Lines between personal and professional have become blurred. People said and did things that confounded, for a time, questions of whether they had or had not acted with impropriety. We are surrounded, every day, with the New and we keep on acting as though it’s perfectly normal and everyone knows what they’re doing… Even as we encounter situations between individuals and groups that have never happened before, driven by software apps that are made in some completely removed location, inaccessible to the average end user, and continually changing even as we speak.

Now, any of you who have been following the current Hugo discussions will probably expect me to break down into a partisanship rant right about here, but I’m afraid you will be disappointed. Like I said at the beginning of this article, I really don’t care. Those who wish to gossip and argue about who was more right or wrong about who said what or what conduct was engaged in by what person or group of people… All y’all are missing the freakin’ point. Getting caught up in us vs. them rhetoric and getting all butt hurt about partisan issues just makes everyone involved out to look foolish, I’m sorry, but it’s true. Also, I am not going to mention what my personal beliefs are, because frankly they ain’t none of your biznass unless I choose to share them with you. If you are that interested in where I’m coming from, I’m happy to direct you to look at my author bio and read some of my other work on this site.

When I grew up reading my own copies of Fantasy & Science Fiction and Asimov’s, first smuggled in with the groceries by an indulgent father, later magazines I spent my allowance money to subscribe to, I did not know anything about the literary industry and how it worked. I wasn’t aware of where any of the ideas, tropes or discussions in the science fiction field might have come from. All I knew was that I was just another girl stuck in the suburbs, a place so quiet at night you could hear a pin drop, searching for her own life and her own dreams, searching for something beyond a limiting four walls, hungry with the need to seek, to explore, to learn about the important things in life, to know.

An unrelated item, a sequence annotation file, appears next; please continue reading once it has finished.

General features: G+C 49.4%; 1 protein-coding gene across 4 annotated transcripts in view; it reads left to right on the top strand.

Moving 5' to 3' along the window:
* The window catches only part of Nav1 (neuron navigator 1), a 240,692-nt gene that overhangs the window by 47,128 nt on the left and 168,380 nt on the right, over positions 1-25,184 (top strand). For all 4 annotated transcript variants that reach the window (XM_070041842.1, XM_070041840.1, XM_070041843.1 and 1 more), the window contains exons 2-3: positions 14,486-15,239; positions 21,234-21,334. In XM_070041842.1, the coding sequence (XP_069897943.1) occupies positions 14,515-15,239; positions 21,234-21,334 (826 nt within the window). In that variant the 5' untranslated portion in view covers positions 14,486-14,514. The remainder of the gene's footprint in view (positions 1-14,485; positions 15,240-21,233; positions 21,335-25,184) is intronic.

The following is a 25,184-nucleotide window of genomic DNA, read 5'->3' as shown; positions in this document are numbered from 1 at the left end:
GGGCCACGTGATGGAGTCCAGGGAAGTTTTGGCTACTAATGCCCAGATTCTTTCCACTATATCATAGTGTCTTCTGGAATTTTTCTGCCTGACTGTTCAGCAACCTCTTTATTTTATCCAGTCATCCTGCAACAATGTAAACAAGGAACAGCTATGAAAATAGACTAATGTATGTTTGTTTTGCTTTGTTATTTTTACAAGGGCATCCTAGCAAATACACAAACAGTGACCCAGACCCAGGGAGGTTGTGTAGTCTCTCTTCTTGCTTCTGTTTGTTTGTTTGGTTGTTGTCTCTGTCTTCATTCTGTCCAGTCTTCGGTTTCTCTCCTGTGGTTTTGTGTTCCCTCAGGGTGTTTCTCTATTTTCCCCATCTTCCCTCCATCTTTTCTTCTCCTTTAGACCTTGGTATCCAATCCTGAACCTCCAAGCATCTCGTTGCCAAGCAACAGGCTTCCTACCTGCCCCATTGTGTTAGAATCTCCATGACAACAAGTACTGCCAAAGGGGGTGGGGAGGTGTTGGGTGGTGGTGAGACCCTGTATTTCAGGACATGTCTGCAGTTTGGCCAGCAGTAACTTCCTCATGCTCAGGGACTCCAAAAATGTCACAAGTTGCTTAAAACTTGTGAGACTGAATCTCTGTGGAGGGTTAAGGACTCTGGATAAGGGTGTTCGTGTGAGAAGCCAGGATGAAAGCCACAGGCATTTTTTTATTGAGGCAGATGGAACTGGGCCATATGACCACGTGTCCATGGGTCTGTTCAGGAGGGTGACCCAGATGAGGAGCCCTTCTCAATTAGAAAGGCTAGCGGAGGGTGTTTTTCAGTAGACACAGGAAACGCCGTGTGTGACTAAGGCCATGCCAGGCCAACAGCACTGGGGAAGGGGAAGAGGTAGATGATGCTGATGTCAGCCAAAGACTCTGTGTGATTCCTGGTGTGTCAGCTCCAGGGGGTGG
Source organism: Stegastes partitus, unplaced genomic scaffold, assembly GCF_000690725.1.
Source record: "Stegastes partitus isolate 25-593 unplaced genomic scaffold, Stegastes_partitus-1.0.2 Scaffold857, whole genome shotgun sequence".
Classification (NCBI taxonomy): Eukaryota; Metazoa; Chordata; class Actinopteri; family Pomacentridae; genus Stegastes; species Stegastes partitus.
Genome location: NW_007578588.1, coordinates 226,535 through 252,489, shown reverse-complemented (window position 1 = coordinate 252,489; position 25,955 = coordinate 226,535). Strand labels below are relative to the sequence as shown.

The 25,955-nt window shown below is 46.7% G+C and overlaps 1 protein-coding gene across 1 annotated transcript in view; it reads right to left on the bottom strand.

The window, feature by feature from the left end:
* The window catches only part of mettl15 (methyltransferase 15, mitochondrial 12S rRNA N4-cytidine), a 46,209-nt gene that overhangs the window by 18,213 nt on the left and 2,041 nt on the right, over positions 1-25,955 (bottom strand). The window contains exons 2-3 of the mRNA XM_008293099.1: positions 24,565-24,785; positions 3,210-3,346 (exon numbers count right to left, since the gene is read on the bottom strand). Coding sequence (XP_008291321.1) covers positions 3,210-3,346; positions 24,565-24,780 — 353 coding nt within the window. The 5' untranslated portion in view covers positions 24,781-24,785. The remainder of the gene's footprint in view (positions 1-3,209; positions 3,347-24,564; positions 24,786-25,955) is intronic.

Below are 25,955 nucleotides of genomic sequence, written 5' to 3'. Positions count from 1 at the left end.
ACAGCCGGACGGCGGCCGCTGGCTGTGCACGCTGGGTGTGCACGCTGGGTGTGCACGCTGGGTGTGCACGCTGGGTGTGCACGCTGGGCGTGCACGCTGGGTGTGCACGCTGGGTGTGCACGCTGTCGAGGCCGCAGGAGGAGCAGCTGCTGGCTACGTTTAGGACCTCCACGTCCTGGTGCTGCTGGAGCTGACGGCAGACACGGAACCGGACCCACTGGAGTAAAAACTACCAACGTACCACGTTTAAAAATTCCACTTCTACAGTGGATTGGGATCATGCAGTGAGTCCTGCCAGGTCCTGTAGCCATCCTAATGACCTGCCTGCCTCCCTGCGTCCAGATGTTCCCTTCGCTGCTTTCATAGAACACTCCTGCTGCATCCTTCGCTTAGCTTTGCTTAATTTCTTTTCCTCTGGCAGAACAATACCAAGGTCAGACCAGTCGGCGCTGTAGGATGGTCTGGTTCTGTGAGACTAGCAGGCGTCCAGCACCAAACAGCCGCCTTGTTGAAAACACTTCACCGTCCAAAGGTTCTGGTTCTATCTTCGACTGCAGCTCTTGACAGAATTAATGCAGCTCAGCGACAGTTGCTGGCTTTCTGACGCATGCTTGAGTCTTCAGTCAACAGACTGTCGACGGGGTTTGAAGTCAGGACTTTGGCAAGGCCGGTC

Nothing in my home town, nor in the mind numbingly regurgitated, lifeless and hopelessly small minded school teachings I was forced to deal with provided me with the answers or ideas I sought after. Creativity, observation, learning to think for myself, asking real questions, engaging in discourse about what it is to be a human being on this planet, and to wonder why and how and what if were the things that really helped. Those things allowed me to imagine becoming and going after more than anything my immediate reality had in store for me (something, I recall, about allowing my mother to find me a “nice husband” with a rich family, with whom I could produce lots of grandkids. Clearly she did not know to what creature she had given birth…!)

I drank up everything I could find in the SF genre (back in my day it was originally shelved in separate areas of “Fantasy” and “Science Fiction” at my local library) that appealed to me. Golden Age potboilers, fantasy, horror, hard SF, poetry, comics, essays, historical fiction, cyberpunk, magical realism, Real Magic, I welcomed them all, and more. I created my own learning and lines of inquiry. I was given a sort of psychological passport to feel free to explore worlds, ideas, concepts and writings that might not have otherwise ever occurred to me. I read well beyond my grade level, my age and experience. I developed an affinity for how certain authors wrote about science, mythology, philosophy, religion, and history that taught me about subjects, concepts and experiences well beyond my race, class, upbringing, sex or the supposed areas of interest others expected me to have. And I loved every minute of it. That early enrichment helped me retain a spirit of curiosity, inquiry and openness to new experience that have stayed with me to this day. Those traits, and the application of them, have further brought me a sense of genuine self-confidence, valuable skills in creative problem-solving, and eventually led me to pursue (despite discouragement from a number of sources) and successfully complete a professional degree- making me the first to gain a Masters in my branch of the family. It has helped me learn the importance of truly understanding how science works- and doesn’t- and how one cannot leave out ethical considerations when attempting, by whatever method is being used, to explore and fool around with the workings of our Universe and all of the beings and elements inhabiting it.